This coming Sunday is certainly not a huge day, but it's a bizarrely packed one, with a lot going on, even if not much of it will make much of an impact on the winder boxing scene. We have a Japanese Heavyweight title fight, a Japanese title eliminator, a return to the ring for a popular female fighter, a regional title fight, a clash between former world title challengers and the KBF Rookie of the Year final, on a crazy, yet low key, Sunday.
For us the most noteworthy card comes from Kariya where we see a trio of notable bouts.
The most notable of the bouts on the card will be a rematch between Kotatsu Takehara (15-12-3, 8) and Ryu Ueda (8-1-1, 5), who battle for the Japanese Heavyweight title and the chance to become only the third ever Japanese Heavyweight champion. Coming in to this bout it's worth knowing that Takehara gave Ueda his sole defeat, but at the age of 41 and with a 30 fight career behind him we do wonder what Takehara has left in the tank. Technically Ueda looks the part, until he throws a punch and then he looks...well terrible, but he may have the youth and energy this time to see off the veteran. Our preview of this bout can be read here Takehara and Ueda rematch for Japanese Heavyweight title!
In an even better bout than the main event we'll see a Japanese Light Flyweight eliminator as the sensationally talented Rikito Shiba (4-0, 2) takes on the heavy handed Masamichi Yabuki (9-3, 9), with the winner securing a shot at the title in the 2020 Champion Carnival against Yuto Takahashi. Both of these fighters have big plans, and whilst we have been more impressed by Shiba's rise than Yabuki's recent bouts both of these are very talented and will likely end up as fixtures in the title scene in the coming years. This promises a lot and is going to be a very interesting bout between two very talented fighters. Our preview of this bout can be read here Light Flyweight eliminator sees Shiba and Yabuki clash!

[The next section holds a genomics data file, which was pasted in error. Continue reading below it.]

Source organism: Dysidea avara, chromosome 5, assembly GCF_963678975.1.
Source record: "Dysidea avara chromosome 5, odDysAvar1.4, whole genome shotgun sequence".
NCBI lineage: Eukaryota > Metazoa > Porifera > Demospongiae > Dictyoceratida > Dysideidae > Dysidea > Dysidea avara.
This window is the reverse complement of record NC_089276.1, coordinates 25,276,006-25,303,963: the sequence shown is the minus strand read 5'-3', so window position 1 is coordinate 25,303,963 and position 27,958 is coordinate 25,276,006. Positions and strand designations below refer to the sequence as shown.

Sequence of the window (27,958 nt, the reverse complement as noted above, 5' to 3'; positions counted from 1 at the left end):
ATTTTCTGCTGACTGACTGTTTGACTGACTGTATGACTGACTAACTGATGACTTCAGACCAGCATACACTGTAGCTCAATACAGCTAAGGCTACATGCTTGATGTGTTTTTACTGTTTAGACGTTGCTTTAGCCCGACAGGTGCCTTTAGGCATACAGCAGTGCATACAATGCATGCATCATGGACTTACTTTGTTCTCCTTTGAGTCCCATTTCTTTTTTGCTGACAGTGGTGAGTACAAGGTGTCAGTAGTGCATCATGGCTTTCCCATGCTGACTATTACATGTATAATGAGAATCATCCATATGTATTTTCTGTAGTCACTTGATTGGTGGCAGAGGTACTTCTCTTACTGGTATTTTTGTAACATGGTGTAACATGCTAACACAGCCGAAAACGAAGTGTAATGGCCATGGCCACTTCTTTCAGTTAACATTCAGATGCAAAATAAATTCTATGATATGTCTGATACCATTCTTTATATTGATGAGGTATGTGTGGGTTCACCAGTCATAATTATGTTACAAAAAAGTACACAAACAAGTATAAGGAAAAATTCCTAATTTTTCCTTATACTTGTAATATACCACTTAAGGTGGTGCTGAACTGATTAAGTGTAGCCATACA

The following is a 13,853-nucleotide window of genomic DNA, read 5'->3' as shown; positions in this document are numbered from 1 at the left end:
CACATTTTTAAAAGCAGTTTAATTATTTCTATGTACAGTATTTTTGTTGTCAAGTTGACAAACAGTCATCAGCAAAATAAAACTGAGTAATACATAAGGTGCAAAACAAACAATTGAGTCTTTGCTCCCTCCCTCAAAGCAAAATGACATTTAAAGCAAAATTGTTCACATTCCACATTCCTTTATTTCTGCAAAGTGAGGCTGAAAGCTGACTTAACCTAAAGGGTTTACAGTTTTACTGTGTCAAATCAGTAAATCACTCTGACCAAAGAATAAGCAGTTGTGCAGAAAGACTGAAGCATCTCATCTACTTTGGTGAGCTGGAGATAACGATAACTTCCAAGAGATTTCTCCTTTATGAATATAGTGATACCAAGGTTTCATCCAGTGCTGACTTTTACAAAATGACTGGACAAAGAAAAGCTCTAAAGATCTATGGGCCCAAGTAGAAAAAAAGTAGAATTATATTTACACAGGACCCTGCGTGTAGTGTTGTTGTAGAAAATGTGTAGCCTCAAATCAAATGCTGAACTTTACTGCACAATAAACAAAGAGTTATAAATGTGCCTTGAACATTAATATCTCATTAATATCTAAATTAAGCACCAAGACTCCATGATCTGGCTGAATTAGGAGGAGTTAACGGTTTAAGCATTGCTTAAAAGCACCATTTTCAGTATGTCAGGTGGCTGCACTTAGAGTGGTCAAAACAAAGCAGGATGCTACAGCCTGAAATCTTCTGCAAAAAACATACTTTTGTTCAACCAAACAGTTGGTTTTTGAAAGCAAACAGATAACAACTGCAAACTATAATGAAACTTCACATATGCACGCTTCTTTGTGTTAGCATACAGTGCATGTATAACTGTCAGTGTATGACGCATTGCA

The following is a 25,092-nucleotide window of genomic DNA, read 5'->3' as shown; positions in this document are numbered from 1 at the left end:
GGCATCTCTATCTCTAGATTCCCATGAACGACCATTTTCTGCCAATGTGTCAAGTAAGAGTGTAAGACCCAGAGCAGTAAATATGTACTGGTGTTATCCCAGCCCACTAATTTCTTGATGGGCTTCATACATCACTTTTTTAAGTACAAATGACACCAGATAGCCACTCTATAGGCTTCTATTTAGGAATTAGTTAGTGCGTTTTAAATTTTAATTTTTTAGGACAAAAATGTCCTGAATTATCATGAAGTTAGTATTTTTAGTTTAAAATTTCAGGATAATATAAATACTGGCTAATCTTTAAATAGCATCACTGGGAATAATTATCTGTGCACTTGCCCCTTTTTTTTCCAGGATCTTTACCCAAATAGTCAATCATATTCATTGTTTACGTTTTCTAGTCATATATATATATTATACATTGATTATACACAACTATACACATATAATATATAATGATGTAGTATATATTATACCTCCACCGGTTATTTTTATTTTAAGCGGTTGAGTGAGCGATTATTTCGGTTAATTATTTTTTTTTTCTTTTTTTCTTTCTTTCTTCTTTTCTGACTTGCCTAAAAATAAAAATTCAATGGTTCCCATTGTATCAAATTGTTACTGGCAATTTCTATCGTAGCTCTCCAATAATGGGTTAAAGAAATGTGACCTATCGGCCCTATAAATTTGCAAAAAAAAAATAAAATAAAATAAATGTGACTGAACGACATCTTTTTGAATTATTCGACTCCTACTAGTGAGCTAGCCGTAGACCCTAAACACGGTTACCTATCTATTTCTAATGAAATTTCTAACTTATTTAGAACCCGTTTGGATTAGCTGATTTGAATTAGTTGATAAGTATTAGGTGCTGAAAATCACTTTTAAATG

Former female world title challenger Tomomi Takano (11-5, 8) will fight in Japan for the first time in over 2 years as she takes on Sachiko Kondo (2-4-2). At one point Takano looked like a star in the making, with the look that turned heads, but losses in big fights and a very public falling out with her then promoter saw her head into the boxing wilderness, fighting in Mexico. She's now back in Japan with a new team and a new hunger, and that should be in show here.
Another notable Japanese card comes from Ishikawa, as Kashimi promote their next show, headlined by a clash between a former world champion and a former world title challenger, and supported by several interesting bouts featuring Chinese fighters.
The main event will see Japanese based Filipino Genesis Servania (33-2, 16) take on former 2-time WBO Bantamweight champion Pungluang Sor Singyu (53-7, 35). Although both men are past their primes, this still makes for a really good match up. Servania is best known for his fantastic 2017 bout with Oscar Valdez. Despite losing that bout Servania put himself on the international map, though sadly a loss to Carlos Castro earlier this year has back into more obscure bouts, like this one. Pungluang on the other hand was a very talented Thai back in his prime, but losses in 4 of his last 5 have shown him to have slipped significantly. Despite on the downslide the Thai is tough and likes a fight. Stylistically these are similar fighters, with both enjoying a fight up close, and lacking speed, and as a result this could end up being a bit of a classic for fans at the Sangyo Hall.
In a supporting bout we'll see 2018 Rookie of the Year winner Hiroki Hanabusa (6-0-3, 2) take on China's Baolin Kang (6-2, 1). Hanabusa won the Rookie of the Year on the majority point rule last December and has gone 1-0-1 since then, drawing in China against Ayati Sailike, in a bout that should have gone his way. Kang on the other hand is best known for being stopped by Ari Agustian in 2018, but has won both of his bouts this year. Although not an amazing bout this should be entertaining.